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Mr Golightly’s Holiday Audio Cassette – Abridged, Audiobook

4.0 out of 5 stars 93 customer reviews

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Product details

  • Audio Cassette
  • Publisher: HarperCollins; Abridged edition (Reissue) edition (17 May 2004)
  • Language: English
  • ISBN-10: 0007171110
  • ISBN-13: 978-0007171118
  • Package Dimensions: 13.4 x 10.6 x 1.8 cm
  • Average Customer Review: 4.0 out of 5 stars  See all reviews (93 customer reviews)
  • Amazon Bestsellers Rank: 2,430,904 in Books (See Top 100 in Books)
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Product description

Amazon Review

Fiction readers with a sweet tooth and a high tolerance of Anglican whimsy are offered much beguilement in Sally Vickers' new novel Mr Golightly's Holiday. Set in the Devon village of Great Calne, it records the events observed, and in part precipitated, by Mr Golightly, the author of a work once famous but now tending to be overlooked, who has elected to settle himself in this community for a while. Mr Golightly himself, a rumpled, elderly figure arriving in a half-timbered Traveller van, is a familiar enough version of "the male author"; Great Calne, an apparently idyllic village with a wide range of carefully differentiated characters, but underneath seething with unseen discontents and rivalries, is itself another easily summoned trope--the kind of community now perhaps most commonly encountered in fictional terms in TV shows. This is handy, for Mr Golightly decides that the best way of dragging his great work into the limelight of popularity and relevance is to recast it as a soap opera. In the event, he makes little headway with this project because, of course, the affairs of the village become all-absorbing and gradually draw him in. And so things unfold, as the characters carefully established by Sally Vickers work out their destinies in a mixture of social comedy (some of it very sharp), melodrama, nature mysticism and visionary redemption that delivers far more than the opening paragraphs can suggest. Moreover, the precise identity of Mr Golightly, while not exactly part of the plot, is disclosed gradually and may come as a surprise to some.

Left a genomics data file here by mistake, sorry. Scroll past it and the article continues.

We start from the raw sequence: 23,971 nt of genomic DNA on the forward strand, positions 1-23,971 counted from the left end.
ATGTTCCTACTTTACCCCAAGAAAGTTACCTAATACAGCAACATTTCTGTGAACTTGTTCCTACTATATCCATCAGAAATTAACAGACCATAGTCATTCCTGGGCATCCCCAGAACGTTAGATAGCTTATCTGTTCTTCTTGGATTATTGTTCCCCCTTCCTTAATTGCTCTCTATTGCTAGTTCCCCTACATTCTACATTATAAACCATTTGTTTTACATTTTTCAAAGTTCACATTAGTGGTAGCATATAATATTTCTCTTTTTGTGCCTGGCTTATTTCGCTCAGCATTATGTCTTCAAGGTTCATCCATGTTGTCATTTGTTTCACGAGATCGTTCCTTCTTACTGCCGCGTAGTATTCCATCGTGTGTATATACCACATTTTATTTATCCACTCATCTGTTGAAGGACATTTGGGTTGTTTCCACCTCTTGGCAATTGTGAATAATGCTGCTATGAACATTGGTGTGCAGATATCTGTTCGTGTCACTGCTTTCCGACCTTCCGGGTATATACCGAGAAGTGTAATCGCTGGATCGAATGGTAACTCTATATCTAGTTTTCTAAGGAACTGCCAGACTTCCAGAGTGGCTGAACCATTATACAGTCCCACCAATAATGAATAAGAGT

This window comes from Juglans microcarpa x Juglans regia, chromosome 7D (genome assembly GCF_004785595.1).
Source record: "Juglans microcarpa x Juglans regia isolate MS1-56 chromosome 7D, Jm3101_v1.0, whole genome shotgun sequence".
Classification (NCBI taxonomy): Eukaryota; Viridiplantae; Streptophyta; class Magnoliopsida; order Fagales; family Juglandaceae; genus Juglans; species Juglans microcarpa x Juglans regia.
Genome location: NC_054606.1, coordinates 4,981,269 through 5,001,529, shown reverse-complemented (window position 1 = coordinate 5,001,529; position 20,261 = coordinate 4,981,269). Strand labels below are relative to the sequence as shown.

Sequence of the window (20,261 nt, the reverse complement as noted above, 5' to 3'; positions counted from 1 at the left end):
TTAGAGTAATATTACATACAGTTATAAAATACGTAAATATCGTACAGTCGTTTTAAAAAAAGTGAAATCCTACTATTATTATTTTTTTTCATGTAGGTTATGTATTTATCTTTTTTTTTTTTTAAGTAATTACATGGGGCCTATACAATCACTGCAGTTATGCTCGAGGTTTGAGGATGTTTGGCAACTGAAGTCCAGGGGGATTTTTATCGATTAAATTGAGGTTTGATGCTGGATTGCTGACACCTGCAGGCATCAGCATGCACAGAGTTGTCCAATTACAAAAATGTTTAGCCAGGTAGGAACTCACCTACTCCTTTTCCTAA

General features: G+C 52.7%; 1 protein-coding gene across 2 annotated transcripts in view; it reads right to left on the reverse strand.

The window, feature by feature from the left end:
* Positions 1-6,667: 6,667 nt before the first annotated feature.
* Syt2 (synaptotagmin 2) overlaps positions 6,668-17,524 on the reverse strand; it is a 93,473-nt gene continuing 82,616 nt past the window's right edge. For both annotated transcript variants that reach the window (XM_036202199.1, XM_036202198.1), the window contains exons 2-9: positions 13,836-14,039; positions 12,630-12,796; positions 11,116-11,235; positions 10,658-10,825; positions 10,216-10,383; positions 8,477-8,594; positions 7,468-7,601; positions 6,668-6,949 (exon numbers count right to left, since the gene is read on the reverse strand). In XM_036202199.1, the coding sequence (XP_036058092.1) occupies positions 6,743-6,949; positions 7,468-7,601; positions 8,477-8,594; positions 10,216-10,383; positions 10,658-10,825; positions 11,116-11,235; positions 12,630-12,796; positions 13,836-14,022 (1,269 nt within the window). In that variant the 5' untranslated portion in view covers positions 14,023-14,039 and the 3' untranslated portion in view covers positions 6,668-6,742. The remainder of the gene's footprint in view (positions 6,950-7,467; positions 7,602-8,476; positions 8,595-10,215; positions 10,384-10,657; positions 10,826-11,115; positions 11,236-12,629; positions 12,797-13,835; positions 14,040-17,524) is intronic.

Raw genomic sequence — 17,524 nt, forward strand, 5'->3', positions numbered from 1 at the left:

It should be said that this is not really a novel, although it does offer many of the satisfactions of a novel. It is a fable with distinctly eschatological overtones, and as such runs the general risks of the genre, most of which are successfully negotiated. --Robin Davidson --This text refers to an out of print or unavailable edition of this title.

Review

‘Salley Vickers is a writer whose subtle intelligence and unobtrusive command of narrative I always enjoy. She sees with a clear eye and writes with a light hand, and she knows how the world works; and these qualities are much rarer than they should be. She's a presence worth cherishing in the ranks of modern novelists.’ Philip Pullman